Danish Round-Up: Second-generation immigrants work more than their parents did 20 to 40 years ago
Increasing numbers of non-Western descendants have jobs – particularly compared to their parents, when they were the same age in the 1980s and 1990s.
Comparing the employment rate of non-Western descendants aged in their 30s with that of their parents, a study of Danmarks Statistik reveals that 70 percent of the men and 65 percent of the women were in employment in 2017.
The biggest difference is between males with a higher education and their counterparts in the 1980s and 90s: some 89 percent compared to 59 percent. Likewise there was a large gulf among the women.
The gap seems to have closed between ethnic Danes and immigrants.
Russian ambassador in Denmark: US threatening Arctic peace
The United States donation of 83 million dollars to Greenland announced six days ago has described as a threat to peace in the Arctic by Russia’s ambassador to Denmark, Vladimir V Barbin, according to Politiken. In response, US ambassador Carla Sands said that the donation is a shield to protect Greenlanders from “malign influence and extortion” from China and Russia. Also, in an article in Altinget, Sands warned against Russia’s “aggressive behaviour” and increased militarisation of the Arctic. The behaviour of both countries is challenging the Danish foreign policy in the region, said Hans Mouritzen, a senior foreign policy senior researcher at the Danish Institute for International Studies, told Politiken.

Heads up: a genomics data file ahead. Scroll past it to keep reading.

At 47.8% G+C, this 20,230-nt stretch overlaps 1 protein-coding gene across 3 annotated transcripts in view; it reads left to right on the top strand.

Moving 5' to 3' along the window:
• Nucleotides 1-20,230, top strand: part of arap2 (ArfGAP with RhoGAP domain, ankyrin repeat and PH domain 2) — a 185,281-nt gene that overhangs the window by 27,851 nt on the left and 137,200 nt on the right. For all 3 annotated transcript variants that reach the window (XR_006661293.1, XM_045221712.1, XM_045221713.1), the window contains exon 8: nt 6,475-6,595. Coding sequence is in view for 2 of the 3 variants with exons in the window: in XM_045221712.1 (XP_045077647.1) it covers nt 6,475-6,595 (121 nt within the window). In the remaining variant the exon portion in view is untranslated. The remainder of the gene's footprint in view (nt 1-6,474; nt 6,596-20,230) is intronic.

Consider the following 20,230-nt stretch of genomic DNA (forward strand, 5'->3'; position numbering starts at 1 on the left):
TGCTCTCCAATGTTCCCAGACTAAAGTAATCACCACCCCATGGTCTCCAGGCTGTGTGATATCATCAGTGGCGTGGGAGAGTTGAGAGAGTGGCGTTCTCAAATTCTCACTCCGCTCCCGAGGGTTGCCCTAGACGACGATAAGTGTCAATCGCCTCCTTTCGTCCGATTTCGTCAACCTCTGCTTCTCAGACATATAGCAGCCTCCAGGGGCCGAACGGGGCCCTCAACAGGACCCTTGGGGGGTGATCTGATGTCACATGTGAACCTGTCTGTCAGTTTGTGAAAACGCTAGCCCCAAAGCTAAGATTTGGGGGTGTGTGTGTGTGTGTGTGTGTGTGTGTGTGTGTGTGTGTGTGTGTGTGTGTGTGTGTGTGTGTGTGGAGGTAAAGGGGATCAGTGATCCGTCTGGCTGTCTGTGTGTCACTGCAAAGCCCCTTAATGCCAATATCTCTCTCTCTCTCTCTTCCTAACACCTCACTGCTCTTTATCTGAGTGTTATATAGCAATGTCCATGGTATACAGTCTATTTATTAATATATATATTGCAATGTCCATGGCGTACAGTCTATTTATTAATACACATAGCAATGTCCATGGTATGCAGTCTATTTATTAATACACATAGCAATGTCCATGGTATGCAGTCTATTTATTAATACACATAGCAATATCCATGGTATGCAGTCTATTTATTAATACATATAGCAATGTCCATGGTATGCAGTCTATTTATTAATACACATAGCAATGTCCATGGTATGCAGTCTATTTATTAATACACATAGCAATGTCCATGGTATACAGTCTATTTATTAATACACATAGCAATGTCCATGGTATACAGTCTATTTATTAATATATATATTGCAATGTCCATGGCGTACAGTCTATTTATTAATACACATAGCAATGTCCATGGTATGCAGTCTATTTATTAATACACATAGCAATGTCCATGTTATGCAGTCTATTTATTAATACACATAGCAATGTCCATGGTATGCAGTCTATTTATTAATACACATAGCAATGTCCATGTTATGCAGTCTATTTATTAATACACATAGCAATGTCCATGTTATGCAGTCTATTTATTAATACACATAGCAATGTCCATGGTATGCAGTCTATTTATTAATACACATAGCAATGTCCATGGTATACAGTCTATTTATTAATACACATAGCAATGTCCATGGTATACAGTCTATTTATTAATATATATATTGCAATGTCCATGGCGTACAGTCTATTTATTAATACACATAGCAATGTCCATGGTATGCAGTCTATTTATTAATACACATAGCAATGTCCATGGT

Steven Nielsen from Dragør, 23, who has started at left tackle for the University of Eastern Michigan since his freshman year, was on Sunday signed up as a free agent by the Jacksonville Jaguars after he failed to be picked in the NFL Draft. The 204-cm tall, 140-kilo offensive lineman could become the third ever Dane to play in the NFL if he makes the final roster in August.
Femern Belt underwater tunnel starting next year
The most expensive infrastructure project in Denmark, the so-called Femern Belt link, has been green-lighted by the government with a broad political majority. Now the project is set to commence on 1 January 2021 on the Danish side and by mid-2022 on the German side. The 18-km tunnel will link northern Germany to the Danish island of Lolland, thus reducing journeys times from 60 to seven minutes. Calling it a ‘new gateway to Europe’, the transport minister, Benny Engelbrech, said the Femern Belt will create new jobs in Lolland and that the project will boost the economy again. The Femern Belt link is now expected to open in mid-2029.